What causes a chondral ulcer in the patellar ridge?Orthopaedic Surgery
Hi, Sorry to hear that you are suffering from a chondral ulcer in the patella (the knee cap). "Chondral" means cartilage, it is meant to absorb shock and allow our joints to glide smoothly without any pain. So chondral ulcer means that you have a "hole" in your supposedly smooth and shinny cartilage, and hence it will cause a "clicking" sensation, swelling and pain in the knee.
In simple terms, there are 2 main causes of chondral ulcers:
1. Major injury to the knee cap that the cartilage was damaged directly by a physical force - you might have sustained a bad twisting injury to the knee when you were tackled badly in a soccer match or you might have tumbled down the stairs. The impact is usually very high and there might be concomitant injury to the meniscus or ligaments to the knee at the same time.
2. Numerous small injuries to the knee cap that "scrap off the cartilage bit by bit" - typically the pain is more insidious and worsen gradually. You might have some misalignment of the knee cap, predisposing one side of the knee cap to be under more pressure. Or your lifestyle or work requires a lot of stairs/ squatting.
And the most important issue for the treatment of chondral ulcers do not heal by itself. It is still a challenge today to manage this condition.
In the past, we have very limited treatment option for chondral ulcers. We can only resort to glucosamine (I am sure everybody have heard of it) or lubricant injection (hyaluronic acid), however, the results had been rather disappointing as they cannot really solve the problem, the ulcer is still there!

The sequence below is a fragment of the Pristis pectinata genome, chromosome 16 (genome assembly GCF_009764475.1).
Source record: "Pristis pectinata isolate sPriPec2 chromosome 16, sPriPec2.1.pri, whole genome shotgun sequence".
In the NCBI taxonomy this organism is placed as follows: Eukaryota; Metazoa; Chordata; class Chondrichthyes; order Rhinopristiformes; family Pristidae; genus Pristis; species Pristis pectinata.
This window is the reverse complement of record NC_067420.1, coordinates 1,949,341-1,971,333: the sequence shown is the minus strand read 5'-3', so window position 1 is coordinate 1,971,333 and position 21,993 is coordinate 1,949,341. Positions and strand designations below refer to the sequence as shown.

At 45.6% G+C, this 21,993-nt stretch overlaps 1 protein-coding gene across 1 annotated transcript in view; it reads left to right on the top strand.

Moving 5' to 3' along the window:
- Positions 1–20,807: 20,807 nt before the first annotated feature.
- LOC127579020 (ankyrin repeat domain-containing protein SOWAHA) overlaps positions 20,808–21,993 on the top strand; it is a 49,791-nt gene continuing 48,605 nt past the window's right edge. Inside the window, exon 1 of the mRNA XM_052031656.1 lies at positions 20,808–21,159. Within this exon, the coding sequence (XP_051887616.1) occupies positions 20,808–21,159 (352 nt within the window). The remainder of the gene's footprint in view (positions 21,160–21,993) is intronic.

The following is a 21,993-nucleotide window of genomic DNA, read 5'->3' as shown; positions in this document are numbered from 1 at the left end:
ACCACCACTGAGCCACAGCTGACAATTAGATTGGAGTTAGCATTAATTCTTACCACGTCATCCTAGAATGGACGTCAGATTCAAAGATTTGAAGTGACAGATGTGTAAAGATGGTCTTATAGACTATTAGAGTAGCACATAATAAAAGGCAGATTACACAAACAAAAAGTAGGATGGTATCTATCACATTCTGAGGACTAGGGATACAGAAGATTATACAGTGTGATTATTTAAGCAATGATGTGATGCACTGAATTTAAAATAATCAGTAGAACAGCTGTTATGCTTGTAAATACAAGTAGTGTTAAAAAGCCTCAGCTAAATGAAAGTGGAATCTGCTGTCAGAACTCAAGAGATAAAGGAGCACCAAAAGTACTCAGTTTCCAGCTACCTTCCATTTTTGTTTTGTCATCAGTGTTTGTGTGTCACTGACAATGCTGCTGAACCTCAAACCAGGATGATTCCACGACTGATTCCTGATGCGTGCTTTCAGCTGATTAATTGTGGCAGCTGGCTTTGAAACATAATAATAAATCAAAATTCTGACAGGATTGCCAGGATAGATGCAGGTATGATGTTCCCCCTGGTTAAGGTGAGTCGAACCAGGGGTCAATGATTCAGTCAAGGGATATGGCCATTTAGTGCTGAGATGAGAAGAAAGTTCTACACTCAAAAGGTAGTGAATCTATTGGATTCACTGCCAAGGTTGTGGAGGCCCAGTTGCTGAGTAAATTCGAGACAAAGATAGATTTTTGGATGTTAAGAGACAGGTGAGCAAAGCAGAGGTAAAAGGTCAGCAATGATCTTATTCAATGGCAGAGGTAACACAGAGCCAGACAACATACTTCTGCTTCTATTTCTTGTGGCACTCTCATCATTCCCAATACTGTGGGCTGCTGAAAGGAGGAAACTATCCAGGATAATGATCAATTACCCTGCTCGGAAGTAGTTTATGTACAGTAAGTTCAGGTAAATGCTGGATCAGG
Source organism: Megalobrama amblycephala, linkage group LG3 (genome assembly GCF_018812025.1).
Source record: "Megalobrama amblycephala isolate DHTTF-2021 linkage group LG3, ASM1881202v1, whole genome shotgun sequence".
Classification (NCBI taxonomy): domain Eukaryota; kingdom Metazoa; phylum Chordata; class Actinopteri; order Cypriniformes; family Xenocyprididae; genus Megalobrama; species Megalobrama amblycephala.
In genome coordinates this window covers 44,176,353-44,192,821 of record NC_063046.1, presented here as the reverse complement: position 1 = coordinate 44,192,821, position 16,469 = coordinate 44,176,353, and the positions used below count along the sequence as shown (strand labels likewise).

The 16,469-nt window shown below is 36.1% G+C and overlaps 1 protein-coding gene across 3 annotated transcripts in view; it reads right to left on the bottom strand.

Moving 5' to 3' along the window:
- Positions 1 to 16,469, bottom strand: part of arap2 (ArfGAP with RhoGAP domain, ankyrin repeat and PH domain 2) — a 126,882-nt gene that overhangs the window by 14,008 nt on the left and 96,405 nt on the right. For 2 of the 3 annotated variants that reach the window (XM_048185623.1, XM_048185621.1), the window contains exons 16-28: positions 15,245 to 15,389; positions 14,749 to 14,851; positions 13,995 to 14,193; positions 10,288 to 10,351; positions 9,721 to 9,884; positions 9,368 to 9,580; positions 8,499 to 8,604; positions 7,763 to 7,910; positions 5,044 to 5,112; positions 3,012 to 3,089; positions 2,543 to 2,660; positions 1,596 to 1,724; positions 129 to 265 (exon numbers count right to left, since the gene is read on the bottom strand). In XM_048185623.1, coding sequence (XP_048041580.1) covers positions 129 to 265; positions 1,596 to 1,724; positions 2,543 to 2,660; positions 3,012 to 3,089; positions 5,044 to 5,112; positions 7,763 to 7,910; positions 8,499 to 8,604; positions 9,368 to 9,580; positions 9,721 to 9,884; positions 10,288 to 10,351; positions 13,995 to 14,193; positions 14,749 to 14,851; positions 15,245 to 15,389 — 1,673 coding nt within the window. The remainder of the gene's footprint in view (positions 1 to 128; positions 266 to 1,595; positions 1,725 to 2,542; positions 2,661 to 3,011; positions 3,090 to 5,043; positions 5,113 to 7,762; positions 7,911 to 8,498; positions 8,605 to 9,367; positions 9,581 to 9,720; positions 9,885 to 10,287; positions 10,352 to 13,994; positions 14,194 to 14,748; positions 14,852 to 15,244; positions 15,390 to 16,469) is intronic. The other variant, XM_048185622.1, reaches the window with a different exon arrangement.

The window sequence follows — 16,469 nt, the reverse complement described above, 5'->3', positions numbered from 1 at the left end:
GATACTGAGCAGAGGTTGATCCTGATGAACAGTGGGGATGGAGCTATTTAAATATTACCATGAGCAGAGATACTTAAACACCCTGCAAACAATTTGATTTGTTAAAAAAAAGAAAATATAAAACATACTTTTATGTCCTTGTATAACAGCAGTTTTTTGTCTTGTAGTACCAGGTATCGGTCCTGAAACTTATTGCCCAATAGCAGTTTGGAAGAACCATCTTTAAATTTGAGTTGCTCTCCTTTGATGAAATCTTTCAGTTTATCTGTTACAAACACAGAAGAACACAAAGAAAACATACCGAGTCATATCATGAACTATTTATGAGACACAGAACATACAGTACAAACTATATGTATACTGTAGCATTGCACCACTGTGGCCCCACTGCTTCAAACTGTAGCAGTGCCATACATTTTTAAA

Recently, there is a lot of breakthrough in the treatment of chondral ulcers, we can now unlock the amazing healing potentials of our own bodies by utilising our own stem cells. If the chondral ulcer is rather small, we can use this technique called "mircofracture" which we create tiny holes in the bone underneath the damaged cartilage, releasing the mesenchymal stem cells, and we will supplement the repair with cartilage scaffold injection. (It's almost like us rebuilding the house for the cartilage cells to stay there and grow new cartilage)
If the ulcer is bigger or when there are multiple ulcers, we may have to add on bone marrow stem cells to increase the successful rate. (BMAC - Bone Marrow Aspirate stem cell Concentrate) During the surgery, we will do a small injection in the pelvis to extract the stem cells and then adding them onto the cartilage repair site. (Rest assured that the injection is very small!).
These few repair techniques can be summarised and called Mesenchumal cell-induced chondrogenesis (MCIC). These techniques are only being developed in the last few years and they are showing rather good and promising results. All of these techniques are done via arthroscopic techniques (keyhole surgeries) as we aim to repair the damaged cartilage in a safe and minimally invasive way. The surgery can be done as a day surgery procedure or some patients may prefer one night of hospital stay.
I hope I did clear some doubts for you.
Dr. Henry Chan